“I’m at the mercy of your sex glands, bud.”
The 1980s was an awesome time to be a gay kid with a single mom. There was positive reinforcement all around us! Dynasty, Pee-Wee’s Playhouse, Facts of Life, jelly bracelets…and, with the advent of cable television and mall culture, no matter where we lived, our chubby little fingers were on the pulse of everything! Amidst all that delicious capitalism, the whipped cream on the Entenmann’s danish of 1980s gay boy culture was the advent of the two Coreys (Feldman and Haim, respectively).
Once upon a time, a white gay named Joel Schumacher was an assistant to the wardrobe people on The Wiz. That’s a great job. Anyone who has a Wiz credit on their IMBD page to has me at hello.
Joel Schumacher went on to make a slew of fair-to-middling movies in the years following his work with Miss Ross, but he also made some good ones.
Flatliners is one of the tightest thrillers ever made (I'm a sucker for a good DP). St. Elmo’s Fire, a film indelibly trapped in the year it was made for all time, answered the question “what happened to The Breakfast Club after graduation?” - it also features an extended montage wherein Demi Moore trys to kill herself by leaving the windows open on a cold day. If that’s not extreme gay behavior, I don’t know what it! I’m even in the minority of people who think that Batman and Robin was an impressionist meditation on excess and a better film than Christopher Nolan's Batman Begins.
With this said, at the height of ‘80s excess, Joel Schumacher made a vampire movie called The Lost Boys. While The Lost Boys is not a gay love story as much as it is about brotherly competition (a bromance), I don’t think I’m off to point out that the main character, Corey Haim, is definitely a ‘mo.
Corey Haim just moved to Santa Carla, California with his recently divorced mother, Academy Award winning character actress Dianne Weist, and his brooding brother, Michael. He spends his days changing outfits, shopping for Rob Lowe midriff posters, and reading comics (much as I like to spend my days).
While most films use a characters’ homosexuality as his tragic flaw, Corey’s otherness keeps him safe and keenly aware of the impending doom around him. He’s hyper-vigilante. His mother and brother are the ones who are off fucking vampires, leaving Corey to his own devices.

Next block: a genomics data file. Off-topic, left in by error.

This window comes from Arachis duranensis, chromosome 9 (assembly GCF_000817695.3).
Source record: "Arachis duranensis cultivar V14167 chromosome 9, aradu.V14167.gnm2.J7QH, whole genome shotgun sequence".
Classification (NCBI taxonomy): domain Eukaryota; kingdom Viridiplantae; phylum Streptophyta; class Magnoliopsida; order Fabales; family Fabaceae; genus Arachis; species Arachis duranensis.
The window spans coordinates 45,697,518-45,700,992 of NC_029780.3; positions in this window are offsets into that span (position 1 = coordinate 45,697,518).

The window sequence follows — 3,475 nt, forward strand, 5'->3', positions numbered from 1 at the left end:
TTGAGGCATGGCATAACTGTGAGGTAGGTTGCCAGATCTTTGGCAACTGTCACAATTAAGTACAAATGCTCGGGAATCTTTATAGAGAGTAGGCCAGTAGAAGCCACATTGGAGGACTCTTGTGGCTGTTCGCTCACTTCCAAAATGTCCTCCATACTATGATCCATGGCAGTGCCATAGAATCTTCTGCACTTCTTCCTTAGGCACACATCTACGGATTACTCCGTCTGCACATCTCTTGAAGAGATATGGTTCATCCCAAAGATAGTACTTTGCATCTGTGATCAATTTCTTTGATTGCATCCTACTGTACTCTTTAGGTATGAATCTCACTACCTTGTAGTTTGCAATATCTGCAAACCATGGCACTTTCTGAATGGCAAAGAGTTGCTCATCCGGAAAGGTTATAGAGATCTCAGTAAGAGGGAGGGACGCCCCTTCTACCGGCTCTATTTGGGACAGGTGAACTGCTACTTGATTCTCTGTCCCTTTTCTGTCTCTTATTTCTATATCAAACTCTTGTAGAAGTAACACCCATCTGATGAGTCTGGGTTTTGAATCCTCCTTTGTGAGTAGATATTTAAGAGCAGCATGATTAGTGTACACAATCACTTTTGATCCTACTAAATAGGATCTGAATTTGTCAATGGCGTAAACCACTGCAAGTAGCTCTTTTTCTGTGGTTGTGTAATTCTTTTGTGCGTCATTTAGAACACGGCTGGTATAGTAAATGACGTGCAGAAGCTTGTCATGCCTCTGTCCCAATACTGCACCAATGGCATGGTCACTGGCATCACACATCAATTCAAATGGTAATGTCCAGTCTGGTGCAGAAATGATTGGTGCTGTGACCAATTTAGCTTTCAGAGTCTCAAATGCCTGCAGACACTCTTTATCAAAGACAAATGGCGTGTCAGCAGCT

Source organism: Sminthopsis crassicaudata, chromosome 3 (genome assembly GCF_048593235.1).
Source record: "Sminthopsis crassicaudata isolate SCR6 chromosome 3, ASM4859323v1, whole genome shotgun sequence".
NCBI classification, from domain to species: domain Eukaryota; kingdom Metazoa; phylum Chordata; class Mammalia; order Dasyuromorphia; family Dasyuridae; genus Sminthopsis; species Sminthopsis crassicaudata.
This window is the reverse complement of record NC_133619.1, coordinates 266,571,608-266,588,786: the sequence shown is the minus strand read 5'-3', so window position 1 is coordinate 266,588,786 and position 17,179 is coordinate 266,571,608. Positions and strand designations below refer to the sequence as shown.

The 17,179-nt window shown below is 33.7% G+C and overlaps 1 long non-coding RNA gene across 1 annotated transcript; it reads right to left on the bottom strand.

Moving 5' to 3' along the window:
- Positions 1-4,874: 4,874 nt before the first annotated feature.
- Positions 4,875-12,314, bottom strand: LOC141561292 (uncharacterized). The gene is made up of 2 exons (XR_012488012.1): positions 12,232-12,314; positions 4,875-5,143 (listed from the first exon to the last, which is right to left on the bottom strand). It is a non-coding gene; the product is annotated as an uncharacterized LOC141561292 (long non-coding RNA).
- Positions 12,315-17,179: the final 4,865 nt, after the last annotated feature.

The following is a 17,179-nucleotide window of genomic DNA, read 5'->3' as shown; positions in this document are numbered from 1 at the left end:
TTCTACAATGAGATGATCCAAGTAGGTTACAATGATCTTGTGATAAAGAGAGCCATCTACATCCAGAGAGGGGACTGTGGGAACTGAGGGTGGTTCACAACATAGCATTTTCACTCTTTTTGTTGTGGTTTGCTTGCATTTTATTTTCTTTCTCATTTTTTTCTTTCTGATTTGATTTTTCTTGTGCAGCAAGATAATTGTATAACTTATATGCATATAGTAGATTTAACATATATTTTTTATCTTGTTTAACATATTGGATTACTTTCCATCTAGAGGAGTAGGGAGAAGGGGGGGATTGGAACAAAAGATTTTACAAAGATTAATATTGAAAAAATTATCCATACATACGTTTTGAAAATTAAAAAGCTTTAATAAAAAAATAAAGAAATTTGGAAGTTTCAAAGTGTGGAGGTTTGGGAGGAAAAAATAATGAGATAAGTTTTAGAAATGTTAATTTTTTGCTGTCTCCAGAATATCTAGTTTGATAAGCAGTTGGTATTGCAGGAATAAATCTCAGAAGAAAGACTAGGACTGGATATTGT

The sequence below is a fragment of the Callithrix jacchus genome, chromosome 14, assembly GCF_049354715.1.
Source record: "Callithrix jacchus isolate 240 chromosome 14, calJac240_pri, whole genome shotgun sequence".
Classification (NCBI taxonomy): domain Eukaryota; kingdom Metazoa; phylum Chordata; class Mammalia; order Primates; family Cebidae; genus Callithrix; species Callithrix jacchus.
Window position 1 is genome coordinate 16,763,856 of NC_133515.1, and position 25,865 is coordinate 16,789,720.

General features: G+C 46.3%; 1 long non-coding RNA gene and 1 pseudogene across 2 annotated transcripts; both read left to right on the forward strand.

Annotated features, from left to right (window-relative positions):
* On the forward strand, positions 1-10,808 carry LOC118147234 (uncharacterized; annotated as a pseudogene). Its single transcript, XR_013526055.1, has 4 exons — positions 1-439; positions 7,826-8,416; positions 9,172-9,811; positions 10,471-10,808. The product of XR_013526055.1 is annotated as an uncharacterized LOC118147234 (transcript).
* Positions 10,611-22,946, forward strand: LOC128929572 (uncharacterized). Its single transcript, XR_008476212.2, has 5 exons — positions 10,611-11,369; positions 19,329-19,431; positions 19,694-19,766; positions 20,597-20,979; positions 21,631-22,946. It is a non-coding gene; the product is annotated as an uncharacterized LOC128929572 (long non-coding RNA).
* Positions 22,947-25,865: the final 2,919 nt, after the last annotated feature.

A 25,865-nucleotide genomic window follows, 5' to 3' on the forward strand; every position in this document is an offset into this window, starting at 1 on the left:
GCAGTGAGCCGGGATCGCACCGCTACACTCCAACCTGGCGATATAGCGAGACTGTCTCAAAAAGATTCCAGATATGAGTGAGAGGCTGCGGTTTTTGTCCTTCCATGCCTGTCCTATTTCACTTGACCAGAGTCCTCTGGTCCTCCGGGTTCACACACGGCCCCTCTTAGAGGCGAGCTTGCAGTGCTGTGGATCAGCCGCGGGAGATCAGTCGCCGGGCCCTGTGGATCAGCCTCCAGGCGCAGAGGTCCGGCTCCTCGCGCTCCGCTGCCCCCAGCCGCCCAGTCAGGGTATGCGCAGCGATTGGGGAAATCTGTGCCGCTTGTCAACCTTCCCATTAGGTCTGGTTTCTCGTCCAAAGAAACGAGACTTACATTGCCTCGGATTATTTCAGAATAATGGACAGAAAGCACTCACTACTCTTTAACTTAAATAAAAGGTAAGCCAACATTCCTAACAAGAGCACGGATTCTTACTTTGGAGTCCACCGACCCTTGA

I have a best friend who loses his shit if a girl pays him any interest. He’ll give her his car, his money, anything! The same can be said for Corey’s brother, Michael. Michael is so completely dickmatized by Jamie Gertz that he finds himself involved with a group of adrenaline-junky vampires led by Kiefer Sutherland (the Julia Roberts years).
Even though all the vampires are boys, there’s really no gay vibe in the Michael storyline (aside from their fabulous outfits and impeccably moussed hair). Michael's descent into vampirism is a metaphor for a kid getting wrapped up with the wrong crowd to impress a girl and maybe getting in over his head with drugs. Drugs are bad.
In a truly transgressive twist, gay Corey saves the day. He gets Michael into rehab, saves Dianne Weist from herself, and still makes it to the mall before they close to get one of those "I love to shop" tshirts!
You can tell Joel Schumacher was a designer in his past life because The Lost Boys is stylish as fuck. It benefits from the MTV age in that it’s super slick (shot by the DP of Taxi Driver) with a soundtrack that aged like a fine Bordeaux. Everyone from the actors to the set designers was on the same page, tonally, which is elusive. Initially this was meant to be a Richard Donner film but he passed for fear that the finished product would be a Fright Night retread and thank Goddess he did. Without Joel Schumacher, we wouldn’t have this diamond of a film that manages to be something super specific to its era and really queer.
When I was a little boy, I used to want nothing more than an older brother who was taller than me and who'd take me shopping with his girlfriend and turn out to be a vampire who would lie on top of me at night sometimes. I’m blaming the The Lost Boys for this. What a gift.
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